The European Commission has dismissed claims that it was ‘discriminating’ against British businesses by starting contingency planning for a possible ‘no deal’ outcome, in the latest row over the UK’s access to the single market after it formally leaves the EU next year.
A leaked letter from Brexit Secretary David Davis to Prime Minister Theresa May published by the Financial Times on Tuesday (9 January) contended that the EU was discriminating against the UK and damaging its businesses by preparing for ‘no-deal’ when Article 50 talks formally conclude in March 2019.
The letter, sent in December, accused the Commission and EU agencies of having “adopted a number of measures that put contracts and agreements at risk of being terminated in the event of a ‘no deal’ scenario”. These would “require UK companies to relocate to another EU country”.
Davis added that although his department’s legal team had “low” chance of succeeding with a legal challenge against the Commission, “we cannot let these actions go unchallenged”.
The EU and its institutions should take account of the Joint Report agreement by EU and UK governments in December, which included a commitment to a transition period during which the UK would retain access to the single market, the Davis letter argued.
Addressing reporters on Tuesday (9 January), European Commission spokesman Margaritis Schinas denied that the Commission was discriminating against the UK.
“We are surprised that the UK government is surprised that we are preparing for a scenario announced by the UK government itself,” he said.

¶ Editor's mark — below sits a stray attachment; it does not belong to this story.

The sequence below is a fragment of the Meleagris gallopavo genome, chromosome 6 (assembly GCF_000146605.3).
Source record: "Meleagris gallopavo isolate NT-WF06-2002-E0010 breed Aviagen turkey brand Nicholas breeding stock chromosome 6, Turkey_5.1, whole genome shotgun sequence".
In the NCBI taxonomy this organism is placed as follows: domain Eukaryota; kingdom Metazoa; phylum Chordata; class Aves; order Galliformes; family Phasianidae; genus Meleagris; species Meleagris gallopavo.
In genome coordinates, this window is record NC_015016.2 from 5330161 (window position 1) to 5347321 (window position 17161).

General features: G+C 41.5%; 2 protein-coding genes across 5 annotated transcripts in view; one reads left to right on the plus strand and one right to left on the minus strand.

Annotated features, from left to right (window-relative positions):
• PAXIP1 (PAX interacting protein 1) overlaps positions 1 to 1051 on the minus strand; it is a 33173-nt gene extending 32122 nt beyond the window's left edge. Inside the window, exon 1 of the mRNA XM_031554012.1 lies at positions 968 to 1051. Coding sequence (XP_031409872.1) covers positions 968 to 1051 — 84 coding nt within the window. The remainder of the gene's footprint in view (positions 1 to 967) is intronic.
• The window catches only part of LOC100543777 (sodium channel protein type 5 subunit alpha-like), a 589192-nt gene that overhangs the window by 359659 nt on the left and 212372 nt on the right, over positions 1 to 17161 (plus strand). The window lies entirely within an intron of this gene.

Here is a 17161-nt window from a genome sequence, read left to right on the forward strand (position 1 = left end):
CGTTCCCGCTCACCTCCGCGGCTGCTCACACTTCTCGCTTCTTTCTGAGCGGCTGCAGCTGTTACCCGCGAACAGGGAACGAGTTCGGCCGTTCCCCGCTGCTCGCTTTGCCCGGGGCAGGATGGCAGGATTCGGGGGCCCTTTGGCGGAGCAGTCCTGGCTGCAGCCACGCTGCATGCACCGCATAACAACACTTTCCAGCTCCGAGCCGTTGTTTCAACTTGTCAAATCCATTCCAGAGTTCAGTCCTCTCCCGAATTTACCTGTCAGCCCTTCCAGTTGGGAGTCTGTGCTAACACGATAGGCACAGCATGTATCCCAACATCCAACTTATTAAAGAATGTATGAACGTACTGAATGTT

Schinas also pointed to Theresa May’s Lancaster House and Florence speeches last year, in which the UK prime minister had stated that “no deal for Britain is better than a bad deal”
“We take these words very seriously. It is therefore only natural that we prepare for every eventuality,” he added.
Leaders of the main business lobby groups have repeatedly expressed concern about the impact of a ‘cliff edge’ effect if the UK leaves the single market without a successor trade deal.
The Davis letter also drew short shrift from senior MEPs.
“A no-deal Brexit would leave countless people, businesses, traders, universities and service providers in limbo, harm our economies and be very costly to public exchequers. It is in the interests of no-one,” Richard Corbett, leader of the Labour MEPs, told EURACTIV.
“But given that some UK ministers and ultra-Brexiters are advocating it for ideological reasons, it is reasonable for the EU to plan for such an eventuality, just in case. The professed surprise and objections by David Davis and other Brexiters only show their hypocrisy.”
“Business uncertainty has been created because of the UK government’s decision to leave the single market, not because of EU contingency planning,” added Liberal MEP Guy Verhofstadt, who leads the European Parliament’s negotiating team on Brexit.